Undergraduate students will get a year of learning at their home institution, then a year each at Luiss University in Rome, Renmin University in Beijing and GW.
By Nick Erickson
A new triple-degree program will allow aspiring global business leaders to study at prestigious institutions in a trio of capital cities around the world during their undergraduate years. George Washington University is partnering with Rome’s Luiss University and Beijing’s Renmin University on a program that will equip students with the critical and analytical skills needed in an increasingly connected world and marketplace.
Called the ACE (America, China, Europe) program, it will annually offer 15 students per university to take part in this opportunity to dive deep into the social and business cultures of three different continents.
Students will apply early in their first semester on campus—the application deadline for the inaugural ACE class of 2026 is Sept. 25—and spend their first year on their home campus before beginning their travels. They will study at Luiss in year two and Renmin in year three before finishing up at GW. The four-year program, which will also allow students to earn necessary graduation requirements from their home institutions no matter where in the world they are, culminates in earning bachelor’s degrees in business from all three schools.
GW School of Business (GWSB) Assistant Dean of Operations and Global and Experiential Education Bryan Andriano said this is a program for students passionate about receiving a worldly education, which is a key component of GW’s distinction as a global campus.
“Intercultural capacities are what we're trying to build in our students,” Andriano said. “Really, we're preparing students for an incredibly global world and marketplace so that when students graduate from an institution like GW, they're able to work across national boundaries and in highly diverse teams right away.”
Luiss initiated the conversations just prior to the pandemic as the Italian institution found a need for global, future-ready managers who were able to work and interact in dynamic and multicultural environments. GW fit the bill for a partnership.
“The largest higher education institution in Washington, D.C., the prestigious George Washington University, was a natural choice for the American arm of the program boasting not only a central location just streets away from the White House and the World Bank, but also a vast network of world-class academic opportunities, access and partnerships as well as an impressive list of distinguished alumni,” said Luiss professor Antonio Majocchi.
The ACE program offers a more sustained education abroad and for a longer duration of time. Applicants are not limited to current GWSB students, but they would need to transfer to GWSB if admitted to the program. Successful candidates must show they can handle the demands of such a lengthy international commitment. Andriano pointed out that that doesn’t necessarily mean students have to hold a passport or have any prior travel abroad experiences. They just need to show a willingness to engage in the cultural experiences at hand.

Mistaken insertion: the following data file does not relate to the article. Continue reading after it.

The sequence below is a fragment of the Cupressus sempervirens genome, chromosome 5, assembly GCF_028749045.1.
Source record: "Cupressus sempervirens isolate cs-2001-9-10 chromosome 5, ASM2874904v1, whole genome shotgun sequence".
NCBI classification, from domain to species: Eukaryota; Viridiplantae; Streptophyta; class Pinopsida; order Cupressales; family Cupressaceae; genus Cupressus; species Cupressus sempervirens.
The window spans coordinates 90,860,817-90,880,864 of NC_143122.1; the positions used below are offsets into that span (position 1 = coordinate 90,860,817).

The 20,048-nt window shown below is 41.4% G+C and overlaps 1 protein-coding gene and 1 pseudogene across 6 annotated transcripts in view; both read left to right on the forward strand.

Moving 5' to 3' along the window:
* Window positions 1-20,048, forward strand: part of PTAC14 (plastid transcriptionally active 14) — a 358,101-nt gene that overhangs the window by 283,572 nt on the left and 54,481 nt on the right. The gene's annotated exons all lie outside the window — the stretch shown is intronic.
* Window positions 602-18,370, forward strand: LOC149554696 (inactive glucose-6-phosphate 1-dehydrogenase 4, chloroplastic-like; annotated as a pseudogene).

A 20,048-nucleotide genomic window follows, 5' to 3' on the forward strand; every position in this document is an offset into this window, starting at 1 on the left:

“The mission is to really provide a stretch for the students who are ready for the most rigorous kind of global learning we can provide as an institution, and that's a deep meaningful and immersive education in three very different regions of the world,” Andriano said. “There are some students who are primed to be able to do a program that's this rigorous, and so that's what we're looking for in an application.”
Students in the program will get a unique experience at each campus as all the curriculums are catered to immerse participants in the home culture, and students will also have the opportunity build their resumes by applying for local internships abroad.
"Our students arrive at GW expecting global education to be a part of their experience, and this is what global education looks like. This is a 21st-century program for highly sophisticated students."
GWSB Assistant Dean of Operations and Global and Experiential Education
One of the opportunities will be to take classes of the native language at each institution, and each school will have academic opportunities specific to them. For example, at GW, students will take their elective international business courses and can interact with global business giants such as the World Bank and International Monetary Fund.
“There’s a very thoughtful progression, not just of what courses are needed at which time for all the degrees but also to make sure to highlight coursework that's unique to that institution because as much as we share similarities, we also have our own kind of differentiation that we wanted to make,” Andriano said.
The ACE program has a home tuition policy, and GW students can carry their financial aid into the program. In addition, work study offsets will be available, so students who qualify for work study but can’t engage while they're abroad will receive a grant to cover those expenses. Airfare will also be included, and housing will also be provided for students at each of the institutions.
Andriano, who as an undergrad was a part of the second class of Benjamin A. Gilman Scholars for Pell Grant recipients, said GW student resources such as counseling and advising services will also be available to students abroad.
Above all, the ACE program is designed to be accessible for any student who wishes to challenge themselves in an immersive environment while setting themselves up for future success and difference making.
“Our students arrive at GW expecting global education to be a part of their experience, and this is what global education looks like," Andriano said. "This is a 21st-century program for highly sophisticated students.”